Web2.0 / Language Learning. Available at http://web20andlanguagelearning.wikidot.com/start-here Accessed 10 April 2010.

Free online language learning aids – Part Two: Gaming and Avatars April 23, 2010

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N.B. This and the previous post  are a work in progress. I’ll continue adding free language learning resources to this page as I encounter them. I’d love to hear from any readers if they know of any similar resources.  

Gaming environments 
Earlier I foreshadowed that online gaming environments were producing the latest trends in truly engaging younger language learners in online learning. Be sure to check out The Sims Teach German, which introduces a lot of great new innovative ideas for using games that were never intended to be used as language learning tools.  Take The Sims, for example. Simply by playing the game in the target language, students can learn and reinforce vocabulary, syntax, grammar and more in a rich learning environment that engages the audio-visual senses in a fun and constructive way.

Machinima
Taking the program further, a group called Rooster Teeth has shown how The Sims’ and other games’ artificial intelligence can be used to create machinima , described by Wikipedia as “the use of real-time three-dimensional (3-D) graphics rendering engines to generate computer animation”. The folks at Rooster Teeth are somewhat more laid back in their description: “We just write scripts and then use videogames to act them out. It’s a new style of animation that some people call machinima. It allows to make weekly pieces of animation with a small group of people.”

There appear to be endless possibilities for practising foreign languages in this fashion appear to be be endless – the following example brings Latin to life:

Social Networking Avatars
Another way to practise languages in an online environment is to use avatars. This can range from visiting your target country in the virtual online world, ‘Second Life’, to creating a fictional profile in the target language environment of social networking sites like facebook (To be continued).

Free online language learning aids – Part One: CALL-inspired sites April 23, 2010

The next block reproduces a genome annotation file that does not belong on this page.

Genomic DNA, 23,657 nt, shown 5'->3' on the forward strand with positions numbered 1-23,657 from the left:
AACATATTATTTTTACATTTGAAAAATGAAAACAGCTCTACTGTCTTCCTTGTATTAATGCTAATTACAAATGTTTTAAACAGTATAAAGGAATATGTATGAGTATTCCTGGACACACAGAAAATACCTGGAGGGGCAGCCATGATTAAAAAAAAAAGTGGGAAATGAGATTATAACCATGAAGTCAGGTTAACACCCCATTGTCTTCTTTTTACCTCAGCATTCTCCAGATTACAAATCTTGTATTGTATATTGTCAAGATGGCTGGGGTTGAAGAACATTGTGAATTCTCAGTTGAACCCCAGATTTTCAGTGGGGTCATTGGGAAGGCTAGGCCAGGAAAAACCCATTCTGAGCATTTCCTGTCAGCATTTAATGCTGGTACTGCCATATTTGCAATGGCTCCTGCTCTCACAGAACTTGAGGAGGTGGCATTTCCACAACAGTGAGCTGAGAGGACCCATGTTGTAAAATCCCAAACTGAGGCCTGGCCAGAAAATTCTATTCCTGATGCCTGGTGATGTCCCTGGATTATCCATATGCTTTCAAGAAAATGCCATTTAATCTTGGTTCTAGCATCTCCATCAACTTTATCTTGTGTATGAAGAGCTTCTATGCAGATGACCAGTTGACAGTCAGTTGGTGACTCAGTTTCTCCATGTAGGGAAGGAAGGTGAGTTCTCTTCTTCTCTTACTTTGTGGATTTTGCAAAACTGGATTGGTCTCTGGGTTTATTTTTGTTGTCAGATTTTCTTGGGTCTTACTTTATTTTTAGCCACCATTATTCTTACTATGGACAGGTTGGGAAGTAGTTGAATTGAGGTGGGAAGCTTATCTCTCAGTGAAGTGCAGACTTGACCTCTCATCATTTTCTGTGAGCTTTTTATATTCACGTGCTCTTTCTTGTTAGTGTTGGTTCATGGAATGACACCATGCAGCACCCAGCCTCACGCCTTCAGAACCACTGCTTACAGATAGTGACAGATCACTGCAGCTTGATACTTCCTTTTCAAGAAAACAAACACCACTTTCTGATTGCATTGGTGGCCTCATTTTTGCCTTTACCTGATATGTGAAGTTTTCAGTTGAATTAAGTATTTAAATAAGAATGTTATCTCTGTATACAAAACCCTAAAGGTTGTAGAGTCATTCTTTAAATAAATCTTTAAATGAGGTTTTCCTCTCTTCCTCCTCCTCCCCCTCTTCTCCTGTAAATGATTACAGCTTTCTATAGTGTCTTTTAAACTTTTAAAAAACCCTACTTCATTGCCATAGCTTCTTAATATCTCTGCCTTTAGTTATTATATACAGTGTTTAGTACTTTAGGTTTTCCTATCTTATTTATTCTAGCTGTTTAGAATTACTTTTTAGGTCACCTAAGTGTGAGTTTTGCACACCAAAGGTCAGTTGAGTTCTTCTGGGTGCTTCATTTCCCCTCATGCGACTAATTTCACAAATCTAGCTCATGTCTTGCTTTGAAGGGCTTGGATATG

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N.B. This post and the next will be a work in progress. I’ll continue adding free language learning resources to this page as I encounter them. I’d love to hear from any readers if they know of any similar resources.  

Alrighty, so here’s a sample of the kinds of ideas floating about in the cost-free, online language learning world. As I said in my previous post, I’ve tried to focus on imaginative, engaging ideas and particularly those that use Web2.0 technologies (which I guess is a bit of a departure from traditional commercial Computer Assisted Language Learning [CALL] packages – more on this later).

I hope language teachers out there find this post useful. I’ll keep adding resources to it over time. Of course, if anyone out there knows of any new and exciting trends or ideas in the same genre, I’d love to hear from you!

Freelanguage.org
The name says it all, doesn’t it? These guys have almost my job for me. As they say in the introductory video below, they’ve already scoured the web for free, online language teaching resources that are practical and actually work. Most of the big European and Asian languages are covered, and they’ve even got some ideas for teachers of Bahasa Indonesia!

In the must-see introductory video, they cover resources like:
Flashcards
– Word of the day 
Lingro.com, a vocabulary helper that assists learners read authentic texts – this would be a great resource for senior high school/college and university students.
– free online foreign language books (from Project Gutenberg and wikibooks), and
– social language learning sites (from the ‘social’ tab of the freelanguage  site).

Under the final ‘social’ category, which certainly meets my Web2.0 requirement, highlighted sites include busuu.com, babbel.com, myhappyplanet.com and palabea.net. These offer interactive forums as well as free courses, vocabulary trainers and so on. But it’s time to check out the video and have a look for yourself, you won’t be dissapointed:

Despite its obvious value as a language teacher’s online toolbox, Freelanguage.org does not necessarily meet all of my requirements for engaging new, adolescent language learners in the way that I’m seeking. Most of the the resources assume some degree of enthusiasm on the part of the learners in the first instance, and offer opportunities to take that enthusiasm as far as they want without hurting their pockets. We could perhaps call it a free, online CALL compendium, and that’s awesome, but in part Two of this blog, I’ll be looking at more innovative approaches that perhaps offer a greater chance of getting students hooked in the first instance. See you then!